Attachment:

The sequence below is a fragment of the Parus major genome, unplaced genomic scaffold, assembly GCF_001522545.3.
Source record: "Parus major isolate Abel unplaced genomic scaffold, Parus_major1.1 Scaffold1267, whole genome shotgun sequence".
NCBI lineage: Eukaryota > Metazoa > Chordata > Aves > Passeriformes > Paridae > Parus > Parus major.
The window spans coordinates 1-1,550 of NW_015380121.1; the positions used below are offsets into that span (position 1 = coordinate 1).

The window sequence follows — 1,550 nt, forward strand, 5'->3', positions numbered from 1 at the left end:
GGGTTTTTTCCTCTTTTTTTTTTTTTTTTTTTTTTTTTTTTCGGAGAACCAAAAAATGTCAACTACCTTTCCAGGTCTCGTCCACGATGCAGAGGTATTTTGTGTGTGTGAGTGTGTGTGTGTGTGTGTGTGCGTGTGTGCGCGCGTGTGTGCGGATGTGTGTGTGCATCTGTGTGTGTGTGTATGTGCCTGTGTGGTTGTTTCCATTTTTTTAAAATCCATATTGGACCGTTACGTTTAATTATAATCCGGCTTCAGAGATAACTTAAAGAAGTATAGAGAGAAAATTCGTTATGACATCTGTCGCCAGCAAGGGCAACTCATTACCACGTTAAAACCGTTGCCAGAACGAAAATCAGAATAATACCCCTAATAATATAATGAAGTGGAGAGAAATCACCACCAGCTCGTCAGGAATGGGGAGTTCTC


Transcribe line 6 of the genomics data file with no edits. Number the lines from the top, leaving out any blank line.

GGGTTTTTTCCTCTTTTTTTTTTTTTTTTTTTTTTTTTTTTCGGAGAACCAAAAAATGTCAACTACCTTTCCAGGTCTCGTCCACGATGCAGAGGTATTTTGTGTGTGTGAGTGTGTGTGTGTGTGTGTGTGCGTGTGTGCGCGCGTGTGTGCGGATGTGTGTGTGCATCTGTGTGTGTGTGTATGTGCCTGTGTGGTTGTTTCCATTTTTTTAAAATCCATATTGGACCGTTACGTTTAATTATAATCCGGCTTCAGAGATAACTTAAAGAAGTATAGAGAGAAAATTCGTTATGACATCTGTCGCCAGCAAGGGCAACTCATTACCACGTTAAAACCGTTGCCAGAACGAAAATCAGAATAATACCCCTAATAATATAATGAAGTGGAGAGAAATCACCACCAGCTCGTCAGGAATGGGGAGTTCTC